Here, Bursera microphylla reaches its northern boundry but is found only on South Mountain and no where else this far north in Maricopa county (to my knowledge). Bursera sp., which includes Gumbo Limbo, are considered reletively tropical and only microphylla  is thought to tolerate the kind of cold exposure you can see in the undeveloped parts of town well. Again, another interesting aspect of studying distribution maps, let alone how cold or heat effects general adaptability, especially in regards to tender stuff.

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According to my thermometers, my yard hit 28 degrees last night up north in Gainesville (well, 27.9 actually).  Tonight there won't be a freeze and temperatures will start creeping back up to normal again. 

 

My plants are showing visible damage from the big freeze Wednesday night when I hit my lowest temperature since 2010.  This will really put some borderline palms to the test.

I agree with Opal.  I can't believe there is another month of "winter" left in which potential cold snaps could possibly still happen again.  I really hope we're done with cold snaps for the year. It was crazy Wednesday night when Gainesville was colder than Boston. That makes absolutely no sense.

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7 hours ago, Jimbean said:

I checked that area out on google maps and it looks too cold as it is.  Judging by the 2011 photos it looks like that area could have easily saw 26F to 28F, and maybe as low as 24F.  Maybe if I have the time I will go there and check it out.

Yeah that was my initial thought when I was reading through the literature and found R. regia in the vouchered specimens area for Desoto county. The author collected enough material to positively ID them as royal palms though and I was able to find some tall pinnate palms on some sattelite views in maps. I checked the local neighborhoods on street-view and saw a few royals in yards but it looks like they got hit pretty hard in 2010.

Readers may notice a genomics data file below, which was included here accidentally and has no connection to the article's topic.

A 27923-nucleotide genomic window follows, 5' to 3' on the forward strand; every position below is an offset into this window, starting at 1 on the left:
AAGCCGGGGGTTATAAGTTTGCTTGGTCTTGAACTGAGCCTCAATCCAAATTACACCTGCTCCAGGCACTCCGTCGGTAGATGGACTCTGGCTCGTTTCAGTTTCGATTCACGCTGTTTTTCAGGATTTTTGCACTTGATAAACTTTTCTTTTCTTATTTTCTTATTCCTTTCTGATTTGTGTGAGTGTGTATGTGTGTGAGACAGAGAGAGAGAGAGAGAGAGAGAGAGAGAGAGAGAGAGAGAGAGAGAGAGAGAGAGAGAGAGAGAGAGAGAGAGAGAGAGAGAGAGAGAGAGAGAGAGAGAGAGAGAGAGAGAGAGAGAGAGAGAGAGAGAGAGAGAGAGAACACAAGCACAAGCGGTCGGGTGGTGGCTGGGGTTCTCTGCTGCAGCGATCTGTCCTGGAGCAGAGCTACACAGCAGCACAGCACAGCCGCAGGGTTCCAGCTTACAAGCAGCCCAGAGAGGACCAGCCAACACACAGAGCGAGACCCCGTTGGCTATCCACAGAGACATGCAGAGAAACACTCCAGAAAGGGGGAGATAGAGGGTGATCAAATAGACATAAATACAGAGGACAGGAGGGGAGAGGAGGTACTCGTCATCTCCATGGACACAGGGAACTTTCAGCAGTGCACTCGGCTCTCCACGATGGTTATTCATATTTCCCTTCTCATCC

Here's what the literature says about where to find the palms:

Deep Creek Preserve. W side of Peace River ca. 4.5 km NE of jctn I-75 & C-769, between Deep Creek & Peace River, ca. 200 m N of Charlotte Co. line. T39S, R23E, Sec. 34,

27˚ 2’ 00” N, 81˚ 59’ 51” W (27.033332833333333, -81.9975)

Freshwater tidal swamp. Trees to 12-14 m, among Acrostichum danaeifolium. 3 widely scattered trees observed in area.

From: VASCULAR FLORA OF TWO CONSERVATION LANDS IN CHARLOTTE AND DESOTO COUNTIES, FLORIDA AND NOTES ON THE FLORA OF FLORIDA

The literature says the trees are as tall as 14 m (45 feet), so you shouldn't have trouble finding them if you decided to look.

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Keith 

Palmetto, Florida (10a) and Tampa, Florida (9b/10a)

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3 hours ago, Zeeth said:

Yeah that was my initial thought when I was reading through the literature and found R. regia in the vouchered specimens area for Desoto county. The author collected enough material to positively ID them as royal palms though and I was able to find some tall pinnate palms on some sattelite views in maps. I checked the local neighborhoods on street-view and saw a few royals in yards but it looks like they got hit pretty hard in 2010.

Here's what the literature says about where to find the palms: